A POLAROID STORY BOBBY BRACKINS OUNI POLAROID

The thing that really interests me,  is that you currently  have two huge hits written to your name, even in Belgium where the market for this genre is really small, but when ‘Loyal’ or ‘2 on’ drops in the club éverybody knows it word by word. You might not receive that instant recognition or fame right now, but at the end of the day you can say to yourself: “I have two songs that probably everybody linked to my culture knows.”

It’s crazy! I don’t really care about being famous though. I just want to be successful and I want to be able to be in a position to make my friends even more successful and I just want to be happy. Being famous isn’t all as cracked up to be, but with recognition comes more opportunity. That’s why I do need the recognition, because then who knows, Beyoncé could be like: “I wanna song from Bobby!”  So that’s why the recognition is cool for me, but I really don’t care at all about being famous. I just want people to know that I’m one of the best at what I do. 

When you write songs like ‘Loyal’ is that something you do together with the artist, or is that already pre-written and ready to go? 

Me and my producer friend Nic Nac started that one from scratch and it was supposed to be originally my song with a Ty Dolla Sign feature, but Chris Brown his manager ended up hearing the track. At first we didn’t really feel like giving the song away, but we decided: “Let’s see what Chris does with it.” It’s not hard for us to make a song, but when Chris puts out a song because of his platform and his fans are so big and so wide-spread, if hé puts out a track and it’s a great song,  it can literally catch on over night. I quit being stubborn and it was cool. I ended up doing another song on his album called ‘Came To Do’ and then we worked on even another song with him. So it’s cool, I’m glad I  have that relationship.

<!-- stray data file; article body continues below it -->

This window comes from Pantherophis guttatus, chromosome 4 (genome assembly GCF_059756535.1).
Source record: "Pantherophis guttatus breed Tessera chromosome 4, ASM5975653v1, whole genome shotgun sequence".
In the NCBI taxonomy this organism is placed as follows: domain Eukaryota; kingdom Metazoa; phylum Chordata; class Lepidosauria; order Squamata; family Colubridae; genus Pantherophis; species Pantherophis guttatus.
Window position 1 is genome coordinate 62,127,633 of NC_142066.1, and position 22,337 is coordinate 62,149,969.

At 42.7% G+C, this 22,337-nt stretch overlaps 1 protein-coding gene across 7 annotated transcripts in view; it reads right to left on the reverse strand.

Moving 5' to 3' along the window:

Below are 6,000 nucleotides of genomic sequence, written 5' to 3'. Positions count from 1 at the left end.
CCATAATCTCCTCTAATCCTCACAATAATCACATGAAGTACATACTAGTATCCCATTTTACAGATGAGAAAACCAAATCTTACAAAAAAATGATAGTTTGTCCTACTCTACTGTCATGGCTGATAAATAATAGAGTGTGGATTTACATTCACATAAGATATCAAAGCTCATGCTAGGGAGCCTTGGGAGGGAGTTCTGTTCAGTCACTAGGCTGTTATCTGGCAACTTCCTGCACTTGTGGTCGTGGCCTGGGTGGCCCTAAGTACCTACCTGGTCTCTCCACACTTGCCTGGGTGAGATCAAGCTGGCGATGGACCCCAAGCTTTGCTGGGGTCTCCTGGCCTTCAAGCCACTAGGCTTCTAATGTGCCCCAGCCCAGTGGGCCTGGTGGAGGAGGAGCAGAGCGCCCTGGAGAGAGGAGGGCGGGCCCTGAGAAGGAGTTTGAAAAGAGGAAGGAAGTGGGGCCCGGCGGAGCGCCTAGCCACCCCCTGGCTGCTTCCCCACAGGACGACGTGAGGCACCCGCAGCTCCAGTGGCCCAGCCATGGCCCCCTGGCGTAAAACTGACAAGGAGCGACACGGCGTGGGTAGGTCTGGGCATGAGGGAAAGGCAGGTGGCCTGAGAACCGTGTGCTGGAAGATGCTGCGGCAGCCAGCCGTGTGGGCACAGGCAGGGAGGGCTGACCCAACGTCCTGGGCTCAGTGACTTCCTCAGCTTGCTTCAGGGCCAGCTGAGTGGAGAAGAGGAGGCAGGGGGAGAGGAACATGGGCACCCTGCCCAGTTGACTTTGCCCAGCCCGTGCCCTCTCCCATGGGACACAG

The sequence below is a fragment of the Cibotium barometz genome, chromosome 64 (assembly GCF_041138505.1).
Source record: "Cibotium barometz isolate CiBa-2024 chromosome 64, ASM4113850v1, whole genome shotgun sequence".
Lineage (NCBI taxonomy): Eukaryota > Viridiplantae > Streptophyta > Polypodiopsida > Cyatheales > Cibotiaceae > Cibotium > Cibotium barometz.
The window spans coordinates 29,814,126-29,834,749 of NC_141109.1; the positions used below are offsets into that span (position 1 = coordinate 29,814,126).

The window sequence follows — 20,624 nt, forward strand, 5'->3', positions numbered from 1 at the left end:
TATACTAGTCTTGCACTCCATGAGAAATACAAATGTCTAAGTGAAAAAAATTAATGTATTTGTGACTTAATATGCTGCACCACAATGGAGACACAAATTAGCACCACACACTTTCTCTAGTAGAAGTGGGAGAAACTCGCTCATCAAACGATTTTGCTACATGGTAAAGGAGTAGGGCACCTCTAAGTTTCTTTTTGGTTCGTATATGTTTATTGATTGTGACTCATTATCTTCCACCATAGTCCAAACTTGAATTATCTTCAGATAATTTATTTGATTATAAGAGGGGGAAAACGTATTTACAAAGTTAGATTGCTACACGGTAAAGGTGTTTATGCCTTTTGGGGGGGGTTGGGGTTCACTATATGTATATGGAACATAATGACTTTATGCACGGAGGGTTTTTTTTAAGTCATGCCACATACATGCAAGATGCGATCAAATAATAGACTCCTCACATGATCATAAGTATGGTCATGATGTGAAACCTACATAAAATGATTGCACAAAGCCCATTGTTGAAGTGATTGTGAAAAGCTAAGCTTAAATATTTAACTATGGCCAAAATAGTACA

How did ‘2 On’ come together? 

I have known Tinashe for a while, we were both signed at Universal Republic at the same time, then she ended up getting a deal with RCA. I called her cause I knew she was working on her album so I asked her what she has been up to, so she was like : “I’m still working on my album, still tryin to figure out the single.” so I was like “Cool, come over!”  She came over and together with my friend and producer RedWine (who produced the beat) we just made it.  She e-mailed me the next day and told me: My A&R loves the track, it’s a dope song.” and then shortly after she put it up as her single.  It was already doing its thing and then Drake hopped on it which helped spread it even more. It’s cool when stuff happens naturally because people really wànt Drake on their songs. People are calling him, e-mailing him non-stop, trying to figure out how to get a Drake verse. He did it cause he likes the song and he just wanted to do it. 

A POLAROID STORY BOBBY BRACKINS OUNI POLAROID